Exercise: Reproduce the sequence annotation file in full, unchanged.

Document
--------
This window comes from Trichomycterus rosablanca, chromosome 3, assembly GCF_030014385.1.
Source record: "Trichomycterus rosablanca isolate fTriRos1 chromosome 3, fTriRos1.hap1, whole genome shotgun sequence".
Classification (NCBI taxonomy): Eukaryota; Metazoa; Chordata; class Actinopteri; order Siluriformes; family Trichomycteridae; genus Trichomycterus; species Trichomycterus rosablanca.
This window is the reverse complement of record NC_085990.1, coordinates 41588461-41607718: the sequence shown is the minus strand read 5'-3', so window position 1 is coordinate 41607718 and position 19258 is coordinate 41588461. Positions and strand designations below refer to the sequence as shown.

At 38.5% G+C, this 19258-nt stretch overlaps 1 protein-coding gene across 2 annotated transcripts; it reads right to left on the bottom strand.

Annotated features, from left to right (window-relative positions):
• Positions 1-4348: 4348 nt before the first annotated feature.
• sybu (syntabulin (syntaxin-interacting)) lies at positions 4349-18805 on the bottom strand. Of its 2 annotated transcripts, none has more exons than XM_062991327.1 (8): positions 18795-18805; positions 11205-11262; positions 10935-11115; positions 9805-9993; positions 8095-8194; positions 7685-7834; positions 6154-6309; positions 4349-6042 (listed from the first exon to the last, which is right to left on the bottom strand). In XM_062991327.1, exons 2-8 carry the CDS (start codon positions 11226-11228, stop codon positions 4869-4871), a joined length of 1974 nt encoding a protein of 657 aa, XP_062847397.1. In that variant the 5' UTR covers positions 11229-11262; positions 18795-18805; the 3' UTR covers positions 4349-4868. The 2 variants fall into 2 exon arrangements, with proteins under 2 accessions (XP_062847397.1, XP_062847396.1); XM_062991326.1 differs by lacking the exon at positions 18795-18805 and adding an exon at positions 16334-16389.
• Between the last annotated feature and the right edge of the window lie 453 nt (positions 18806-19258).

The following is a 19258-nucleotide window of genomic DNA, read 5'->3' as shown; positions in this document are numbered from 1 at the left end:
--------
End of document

This window comes from Trichomycterus rosablanca, chromosome 3, assembly GCF_030014385.1.
Source record: "Trichomycterus rosablanca isolate fTriRos1 chromosome 3, fTriRos1.hap1, whole genome shotgun sequence".
Classification (NCBI taxonomy): Eukaryota; Metazoa; Chordata; class Actinopteri; order Siluriformes; family Trichomycteridae; genus Trichomycterus; species Trichomycterus rosablanca.
This window is the reverse complement of record NC_085990.1, coordinates 41588461-41607718: the sequence shown is the minus strand read 5'-3', so window position 1 is coordinate 41607718 and position 19258 is coordinate 41588461. Positions and strand designations below refer to the sequence as shown.

At 38.5% G+C, this 19258-nt stretch overlaps 1 protein-coding gene across 2 annotated transcripts; it reads right to left on the bottom strand.

Annotated features, from left to right (window-relative positions):
• Positions 1-4348: 4348 nt before the first annotated feature.
• sybu (syntabulin (syntaxin-interacting)) lies at positions 4349-18805 on the bottom strand. Of its 2 annotated transcripts, none has more exons than XM_062991327.1 (8): positions 18795-18805; positions 11205-11262; positions 10935-11115; positions 9805-9993; positions 8095-8194; positions 7685-7834; positions 6154-6309; positions 4349-6042 (listed from the first exon to the last, which is right to left on the bottom strand). In XM_062991327.1, exons 2-8 carry the CDS (start codon positions 11226-11228, stop codon positions 4869-4871), a joined length of 1974 nt encoding a protein of 657 aa, XP_062847397.1. In that variant the 5' UTR covers positions 11229-11262; positions 18795-18805; the 3' UTR covers positions 4349-4868. The 2 variants fall into 2 exon arrangements, with proteins under 2 accessions (XP_062847397.1, XP_062847396.1); XM_062991326.1 differs by lacking the exon at positions 18795-18805 and adding an exon at positions 16334-16389.
• Between the last annotated feature and the right edge of the window lie 453 nt (positions 18806-19258).

The following is a 19258-nucleotide window of genomic DNA, read 5'->3' as shown; positions in this document are numbered from 1 at the left end: